- The Washington Times - Tuesday, December 19, 2006

The most secure room of the most secure building in the world has undergone a complete overhaul for the first time since the Kennedy administration, bringing the White House’s nerve center of communications into the 21st century.

Since its creation shortly after the 1962 Cuban missile crisis — when President Kennedy realized that communications within the White House were inadequate to handle a major breaking international confrontation — the Situation Room has been the site where presidents have dealt with the world’s most urgent crises.

But the room — actually a series of conference rooms, offices and a command-and-control central hub — could not keep up with technology, and especially the power and wiring needs that requires. The White House began a major renovation of the area, on the ground floor of the West Wing, on Aug. 15, stripping much of the site down to bare brick.

Shortly after Christmas, though, the central communications center in the White House will reopen, and the covert operations coordinators who work around the clock 365 days a year will return to one of the world’s most high-tech offices. And upgrades for future presidents will be as simple as unplugging old equipment and plugging in the new.

“Now we won’t have to cut through mahogany paneling to make room for everything,” Joe Hagin, the deputy White House chief of staff who oversaw the project, said with a laugh yesterday during a tour of the new facility.

Once the entire area was gutted, workers strung 40 miles of communications cables, leading to 9,200 communications connectors.

The president’s new main conference room, which seats 21, features six 50-inch plasma-screen televisions. While workers putting the finishing touches on the facility yesterday were watching “March of the Penguins” on one of the large screens, the president will use the monitors for secure videoconferences, linking generals on the ground 5,000 miles away or disaster coordinators responding to hurricane devastation in the United States.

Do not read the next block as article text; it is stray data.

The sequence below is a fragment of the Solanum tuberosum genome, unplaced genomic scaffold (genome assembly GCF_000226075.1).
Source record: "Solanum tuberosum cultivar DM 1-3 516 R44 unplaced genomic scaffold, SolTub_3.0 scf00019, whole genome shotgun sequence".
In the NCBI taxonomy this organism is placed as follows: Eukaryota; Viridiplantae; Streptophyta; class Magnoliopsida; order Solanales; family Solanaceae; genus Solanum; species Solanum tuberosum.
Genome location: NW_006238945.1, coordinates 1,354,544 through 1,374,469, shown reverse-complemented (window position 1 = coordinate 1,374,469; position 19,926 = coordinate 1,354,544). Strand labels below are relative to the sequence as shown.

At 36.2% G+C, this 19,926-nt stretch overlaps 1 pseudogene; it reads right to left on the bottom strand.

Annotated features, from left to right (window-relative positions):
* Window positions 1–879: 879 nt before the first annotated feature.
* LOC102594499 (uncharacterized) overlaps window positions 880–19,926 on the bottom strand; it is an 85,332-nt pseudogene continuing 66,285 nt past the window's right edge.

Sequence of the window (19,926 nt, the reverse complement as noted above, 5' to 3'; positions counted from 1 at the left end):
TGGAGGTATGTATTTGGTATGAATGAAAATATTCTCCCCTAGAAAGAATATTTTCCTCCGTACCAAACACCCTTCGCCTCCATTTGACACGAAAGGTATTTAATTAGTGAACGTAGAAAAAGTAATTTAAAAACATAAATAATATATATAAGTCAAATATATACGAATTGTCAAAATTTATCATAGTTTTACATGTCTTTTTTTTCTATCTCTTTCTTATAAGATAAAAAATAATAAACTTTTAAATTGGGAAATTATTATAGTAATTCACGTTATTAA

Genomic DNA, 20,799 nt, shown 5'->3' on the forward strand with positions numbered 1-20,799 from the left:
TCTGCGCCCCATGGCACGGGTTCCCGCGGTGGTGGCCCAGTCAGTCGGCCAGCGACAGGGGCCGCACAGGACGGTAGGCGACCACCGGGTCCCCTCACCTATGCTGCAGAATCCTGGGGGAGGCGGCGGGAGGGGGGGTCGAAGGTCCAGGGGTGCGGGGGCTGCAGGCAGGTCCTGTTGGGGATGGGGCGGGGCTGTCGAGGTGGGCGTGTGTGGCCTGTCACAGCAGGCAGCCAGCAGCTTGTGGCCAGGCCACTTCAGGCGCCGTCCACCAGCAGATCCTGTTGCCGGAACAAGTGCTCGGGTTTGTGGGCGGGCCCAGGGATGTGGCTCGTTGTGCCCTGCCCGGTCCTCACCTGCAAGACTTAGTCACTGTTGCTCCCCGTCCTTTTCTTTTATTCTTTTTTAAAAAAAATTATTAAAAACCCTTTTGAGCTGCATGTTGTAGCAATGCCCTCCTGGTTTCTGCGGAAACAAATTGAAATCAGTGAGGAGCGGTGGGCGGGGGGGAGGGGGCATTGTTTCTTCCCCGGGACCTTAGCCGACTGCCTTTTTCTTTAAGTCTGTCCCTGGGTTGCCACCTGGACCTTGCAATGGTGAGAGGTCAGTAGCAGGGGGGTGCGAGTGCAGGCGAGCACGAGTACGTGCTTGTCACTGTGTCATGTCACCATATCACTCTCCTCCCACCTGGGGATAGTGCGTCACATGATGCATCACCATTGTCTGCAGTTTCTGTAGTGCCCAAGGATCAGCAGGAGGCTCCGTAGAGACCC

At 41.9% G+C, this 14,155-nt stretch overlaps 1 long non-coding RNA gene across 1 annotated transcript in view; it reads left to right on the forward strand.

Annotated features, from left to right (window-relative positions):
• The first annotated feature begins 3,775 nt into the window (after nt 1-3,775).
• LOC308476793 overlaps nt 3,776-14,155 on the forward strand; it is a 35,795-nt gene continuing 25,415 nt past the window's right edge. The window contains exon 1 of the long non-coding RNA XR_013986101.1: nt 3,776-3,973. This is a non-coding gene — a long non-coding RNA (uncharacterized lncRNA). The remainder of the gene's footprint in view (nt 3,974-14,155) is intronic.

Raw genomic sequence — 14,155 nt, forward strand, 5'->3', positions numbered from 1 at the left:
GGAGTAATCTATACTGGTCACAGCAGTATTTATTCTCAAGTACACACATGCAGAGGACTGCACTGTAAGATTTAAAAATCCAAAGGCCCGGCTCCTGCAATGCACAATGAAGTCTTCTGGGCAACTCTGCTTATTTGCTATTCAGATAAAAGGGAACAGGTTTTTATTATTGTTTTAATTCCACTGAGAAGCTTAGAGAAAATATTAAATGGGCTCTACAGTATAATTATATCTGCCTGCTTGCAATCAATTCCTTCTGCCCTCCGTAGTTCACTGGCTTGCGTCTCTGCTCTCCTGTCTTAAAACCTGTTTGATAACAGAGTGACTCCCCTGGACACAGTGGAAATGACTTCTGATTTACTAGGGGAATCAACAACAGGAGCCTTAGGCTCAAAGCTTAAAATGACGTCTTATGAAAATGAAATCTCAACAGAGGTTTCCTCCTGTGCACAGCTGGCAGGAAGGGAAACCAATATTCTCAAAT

Before the renovation, the White House could handle two such videoconferences. Now, the new Situation Room can hold up to five.

Cameras point in every direction inside the room, including one tucked into the ceiling, which can be used to zoom into a piece of paper or laptop screen to beam the image around the world. Two smaller cameras allow the Secret Service to keep an eye on the president at all times.

One small touch could have come from Mr. Bush himself, who loathes ringing cell phones: BlackBerrys and mobile phones are forbidden, and those brought into the secure area will set off alarms.

Some spots feature the kind of high-tech gizmos seen in Hollywood movies. The windows of the half-dozen offices along the corridor to the main conference room all have “privacy glass.” With the flip of a light switch, the glass turns white, keeping prying eyes out.

And in the main corridor, three small glassed-in booths — looking a bit like the “Cone of Silence” from the 1960s “Get Smart” spy-spoof TV series — allow top White House officials to conduct secure calls. Walls in the conference room are made of “sound-soaking” material, which improves acoustics but also keeps every word uttered within the chamber.

Off the main conference room, on a raised dais, will sit the “communicators” who pass along the information pulled together in a nearby area called the “watch floor.” A row of computers flank one side of a long tabletop, a bank of telephones just behind.

Down the hall will sit the watch workers, who keep track of crises around the world. Once spread out in a long “L” shaped area, the new setup puts three rows of “watchers” one above another, and at the top, the watch commander.

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